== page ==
April 4, 2011
The impact of the radioactive material on sea life could be catastrophic as over 11, 500 tons of contaminated water is now being intentionally released into the Pacific ocean by workers at the crippled Fukushima Daiichi nuclear plant in a last ditch desperate effort to clean out the area.
Meanwhile, local officials have roundly condemned the Japanese government’s response to the crisis as workers have been scrambling to plug cracks in a reactor pit using anything they can find, including bits of shredded newspaper, sawdust and super glue.
Highly radioactive water is flowing from the pit into the ocean, with the latest figures confirming radiation levels of contaminated seawater at 4,000 times above the safety limit.
Yesterday, TEPCO, the company running the plant released the above image of the toxic water pouring into the ocean.
After efforts to fill the crack with concrete failed, workers resorted to more desperate measures, as reported in the London Telegraph:
“From the afternoon, the workers began pouring polymeric powder, sawdust, newspaper – things we could think of to clog up the holes,” said Hidehiko Nishiyama, a spokesman for the nuclear safety agency.
“So far, there has not been any clear indication that the volume of leaking water has been reduced.” he added.
AP reports that workers “went farther up the system and injected sawdust, three garbage bags of shredded newspaper and a polymer — similar to one used to absorb liquid in diapers”
You could not make this stuff up.
The company says it needs to release the toxic water already leaking into the sea to create room to store even more highly contaminated water building up under complex.
If the crack in the pit is not fixed, this material will presumably also leak outside the plant.
Prime Minister Naoto Kan’s top spokesman, Yukio Edano, said in a televised press conference: “We have no choice but to release water tainted with radioactive materials into the ocean as a safety measure.”
As a result of the massive water dumping operations, “highly radioactive waste water has accumulated at turbine buildings at Fukushima Daiichi, especially at the reactor unit two,” said another TEPCO official.
“There is a need to release already stored water in order to accept the additional waste water” totaling 10,000 tons, as well as 1,500 tons of water from pits under reactor units five and six, he said.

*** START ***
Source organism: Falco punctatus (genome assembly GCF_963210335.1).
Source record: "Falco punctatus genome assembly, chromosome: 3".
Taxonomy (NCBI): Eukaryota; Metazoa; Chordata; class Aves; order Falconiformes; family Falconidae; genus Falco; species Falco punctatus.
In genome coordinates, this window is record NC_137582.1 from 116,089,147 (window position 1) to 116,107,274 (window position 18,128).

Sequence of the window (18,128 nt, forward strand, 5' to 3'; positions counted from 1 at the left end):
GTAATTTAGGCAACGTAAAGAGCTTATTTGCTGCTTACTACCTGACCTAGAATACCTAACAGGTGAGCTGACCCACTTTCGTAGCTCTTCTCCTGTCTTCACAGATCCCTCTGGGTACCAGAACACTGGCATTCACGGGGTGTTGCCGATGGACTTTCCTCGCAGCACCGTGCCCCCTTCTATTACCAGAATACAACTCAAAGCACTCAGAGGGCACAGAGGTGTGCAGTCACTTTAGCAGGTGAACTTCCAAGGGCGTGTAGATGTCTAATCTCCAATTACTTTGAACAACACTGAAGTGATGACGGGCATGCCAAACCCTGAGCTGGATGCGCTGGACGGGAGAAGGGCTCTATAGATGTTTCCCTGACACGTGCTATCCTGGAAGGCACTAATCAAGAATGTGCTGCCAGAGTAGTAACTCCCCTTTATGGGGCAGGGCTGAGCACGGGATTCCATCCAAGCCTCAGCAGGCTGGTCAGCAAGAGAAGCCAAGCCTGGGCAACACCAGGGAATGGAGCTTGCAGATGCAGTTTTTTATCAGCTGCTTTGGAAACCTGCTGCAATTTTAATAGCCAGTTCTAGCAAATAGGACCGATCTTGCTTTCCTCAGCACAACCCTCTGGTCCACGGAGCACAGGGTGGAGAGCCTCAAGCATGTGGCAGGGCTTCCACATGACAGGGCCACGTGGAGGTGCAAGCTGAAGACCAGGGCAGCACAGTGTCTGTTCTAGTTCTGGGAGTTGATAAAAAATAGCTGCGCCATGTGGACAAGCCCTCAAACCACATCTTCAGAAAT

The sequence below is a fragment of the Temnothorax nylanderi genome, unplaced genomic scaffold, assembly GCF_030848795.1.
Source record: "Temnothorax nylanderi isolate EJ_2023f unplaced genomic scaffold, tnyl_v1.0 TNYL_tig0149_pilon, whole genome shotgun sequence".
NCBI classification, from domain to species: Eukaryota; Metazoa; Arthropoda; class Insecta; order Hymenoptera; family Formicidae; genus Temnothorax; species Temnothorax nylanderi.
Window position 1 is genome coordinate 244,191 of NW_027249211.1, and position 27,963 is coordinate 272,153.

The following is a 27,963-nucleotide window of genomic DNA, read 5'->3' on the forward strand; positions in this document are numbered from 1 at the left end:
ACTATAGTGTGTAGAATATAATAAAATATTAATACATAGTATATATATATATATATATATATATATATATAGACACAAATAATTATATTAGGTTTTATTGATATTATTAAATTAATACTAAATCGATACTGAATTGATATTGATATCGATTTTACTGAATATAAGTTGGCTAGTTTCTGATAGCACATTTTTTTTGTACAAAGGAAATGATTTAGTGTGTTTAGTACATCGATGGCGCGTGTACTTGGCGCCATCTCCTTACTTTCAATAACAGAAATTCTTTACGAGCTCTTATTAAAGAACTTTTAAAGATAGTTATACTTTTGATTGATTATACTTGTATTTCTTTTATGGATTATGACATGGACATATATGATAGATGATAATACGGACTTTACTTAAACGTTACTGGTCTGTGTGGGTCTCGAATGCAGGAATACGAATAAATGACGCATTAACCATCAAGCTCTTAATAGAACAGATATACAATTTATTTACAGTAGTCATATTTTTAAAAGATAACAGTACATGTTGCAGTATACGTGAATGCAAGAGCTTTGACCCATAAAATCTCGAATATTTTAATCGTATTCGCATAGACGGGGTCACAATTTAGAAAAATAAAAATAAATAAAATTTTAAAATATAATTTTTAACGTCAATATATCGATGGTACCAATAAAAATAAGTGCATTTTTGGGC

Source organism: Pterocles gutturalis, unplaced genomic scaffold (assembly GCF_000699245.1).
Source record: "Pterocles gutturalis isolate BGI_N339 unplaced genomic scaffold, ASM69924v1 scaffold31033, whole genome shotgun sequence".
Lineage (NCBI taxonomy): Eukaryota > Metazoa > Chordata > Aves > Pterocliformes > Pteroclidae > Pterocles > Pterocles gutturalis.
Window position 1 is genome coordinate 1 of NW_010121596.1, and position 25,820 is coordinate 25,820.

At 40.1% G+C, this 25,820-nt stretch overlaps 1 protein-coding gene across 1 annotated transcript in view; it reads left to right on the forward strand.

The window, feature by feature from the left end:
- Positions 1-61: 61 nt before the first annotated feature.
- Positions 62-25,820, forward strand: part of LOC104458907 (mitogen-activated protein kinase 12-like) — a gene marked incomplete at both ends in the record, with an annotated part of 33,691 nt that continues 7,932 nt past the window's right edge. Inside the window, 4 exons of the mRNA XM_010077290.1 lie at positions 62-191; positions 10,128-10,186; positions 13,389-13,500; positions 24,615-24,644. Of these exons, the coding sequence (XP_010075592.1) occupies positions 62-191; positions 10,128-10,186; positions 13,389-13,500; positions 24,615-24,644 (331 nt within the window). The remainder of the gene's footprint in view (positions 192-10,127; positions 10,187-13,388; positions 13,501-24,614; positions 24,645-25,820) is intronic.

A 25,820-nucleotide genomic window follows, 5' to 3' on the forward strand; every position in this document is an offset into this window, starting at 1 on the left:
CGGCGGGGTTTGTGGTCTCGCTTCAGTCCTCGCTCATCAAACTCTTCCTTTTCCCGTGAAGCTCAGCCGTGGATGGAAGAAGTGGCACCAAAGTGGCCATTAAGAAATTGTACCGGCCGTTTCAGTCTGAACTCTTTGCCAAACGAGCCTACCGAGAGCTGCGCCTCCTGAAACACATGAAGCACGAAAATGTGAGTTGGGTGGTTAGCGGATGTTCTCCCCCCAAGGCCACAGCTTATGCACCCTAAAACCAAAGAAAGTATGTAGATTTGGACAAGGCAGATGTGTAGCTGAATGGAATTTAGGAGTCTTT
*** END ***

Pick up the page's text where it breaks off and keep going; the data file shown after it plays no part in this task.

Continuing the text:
A d v e r t i s e m e n t
TEPCO also announced early yesterday that the level of radiation in the air in the pit at reactor two was 1000 mSv/hour. This is an astonishing amount given that, according to the IAEA, the limit for public radiation exposure is just 1 mSv per year:
The dose limits for practices are intended to ensure that no individual is committed to unacceptable risk due to radiation exposure. For the public the limit is 1 mSv in a year, or in special circumstances up to 5 mSv in a single year provided that the average does over five consecutive years does not exceed 1 mSv per year.
Essentially, the level in the pit where the water is running into the sea is one thousand times higher per hour than an entire year of safe exposure.
While workers on a suicide mission armed only with trash and super glue scramble to do what they can, still the Japanese government maintains there is no risk to public health because the material will “dissipate”.
The governor of Fukushima has slammed Japan’s nuclear agency for failing to provide accurate and timely radiation data.
Japan Today reports:
Fukushima Gov Yuhei Sato expressed anger at the central government’s nuclear safety agency on Sunday for its late release of radioactivity data related to local farm produce, shipments of which have been partly restricted amid the ongoing nuclear crisis.
It takes a few days for the results of each test to be released, according to Sato.
‘‘Can’t you increase the number of examiners? The lives of farmers are at stake. It’s a matter of whether they can live tomorrow,’’ the governor said during a meeting of the prefectural disaster relief task force attended by an official of the Nuclear and Industrial Safety Agency.
Sato said the results should be released in about a day and criticized the central government for being late in lifting restrictions, saying, ‘‘I wonder if our sense of urgency is being conveyed to the government…It is irritating.’‘
In addition, the mayor of Minami Soma, a city some 25 kilometers from the nuclear plant, issued an SOS message to the world, pleading for help in the wake of a near total lack of aid or information from the Japanese government.
The mayor noted that the situation is one of complete lockdown and said the city was “as if under starvation tactics” at the mercy of the government:
Steve Watson is the London based writer and editor for Alex Jones’ Infowars.net, and Prisonplanet.com. He has a Masters Degree in International Relations from the School of Politics at The University of Nottingham in England.